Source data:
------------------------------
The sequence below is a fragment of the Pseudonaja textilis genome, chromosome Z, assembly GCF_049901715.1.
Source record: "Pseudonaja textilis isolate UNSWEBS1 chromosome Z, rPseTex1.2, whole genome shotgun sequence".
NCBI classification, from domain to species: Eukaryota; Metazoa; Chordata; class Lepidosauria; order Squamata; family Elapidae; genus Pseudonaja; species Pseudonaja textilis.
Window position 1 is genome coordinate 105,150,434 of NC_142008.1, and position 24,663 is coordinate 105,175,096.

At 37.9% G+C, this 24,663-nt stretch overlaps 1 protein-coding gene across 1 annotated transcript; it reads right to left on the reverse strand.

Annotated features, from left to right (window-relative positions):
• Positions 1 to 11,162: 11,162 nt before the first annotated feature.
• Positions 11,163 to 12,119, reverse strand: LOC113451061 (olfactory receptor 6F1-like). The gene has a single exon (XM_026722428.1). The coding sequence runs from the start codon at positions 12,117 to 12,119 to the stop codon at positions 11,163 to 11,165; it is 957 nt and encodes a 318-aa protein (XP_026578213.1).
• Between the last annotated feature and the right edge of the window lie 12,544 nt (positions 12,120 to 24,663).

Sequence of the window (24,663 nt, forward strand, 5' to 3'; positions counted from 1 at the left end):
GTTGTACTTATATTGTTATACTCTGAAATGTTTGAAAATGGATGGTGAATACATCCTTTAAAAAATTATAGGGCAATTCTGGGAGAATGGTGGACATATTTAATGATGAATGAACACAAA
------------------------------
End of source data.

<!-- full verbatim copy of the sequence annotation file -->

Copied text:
The sequence below is a fragment of the Pseudonaja textilis genome, chromosome Z, assembly GCF_049901715.1.
Source record: "Pseudonaja textilis isolate UNSWEBS1 chromosome Z, rPseTex1.2, whole genome shotgun sequence".
NCBI classification, from domain to species: Eukaryota; Metazoa; Chordata; class Lepidosauria; order Squamata; family Elapidae; genus Pseudonaja; species Pseudonaja textilis.
Window position 1 is genome coordinate 105,150,434 of NC_142008.1, and position 24,663 is coordinate 105,175,096.

At 37.9% G+C, this 24,663-nt stretch overlaps 1 protein-coding gene across 1 annotated transcript; it reads right to left on the reverse strand.

Annotated features, from left to right (window-relative positions):
• Positions 1 to 11,162: 11,162 nt before the first annotated feature.
• Positions 11,163 to 12,119, reverse strand: LOC113451061 (olfactory receptor 6F1-like). The gene has a single exon (XM_026722428.1). The coding sequence runs from the start codon at positions 12,117 to 12,119 to the stop codon at positions 11,163 to 11,165; it is 957 nt and encodes a 318-aa protein (XP_026578213.1).
• Between the last annotated feature and the right edge of the window lie 12,544 nt (positions 12,120 to 24,663).

Sequence of the window (24,663 nt, forward strand, 5' to 3'; positions counted from 1 at the left end):
GTTGTACTTATATTGTTATACTCTGAAATGTTTGAAAATGGATGGTGAATACATCCTTTAAAAAATTATAGGGCAATTCTGGGAGAATGGTGGACATATTTAATGATGAATGAACACAAA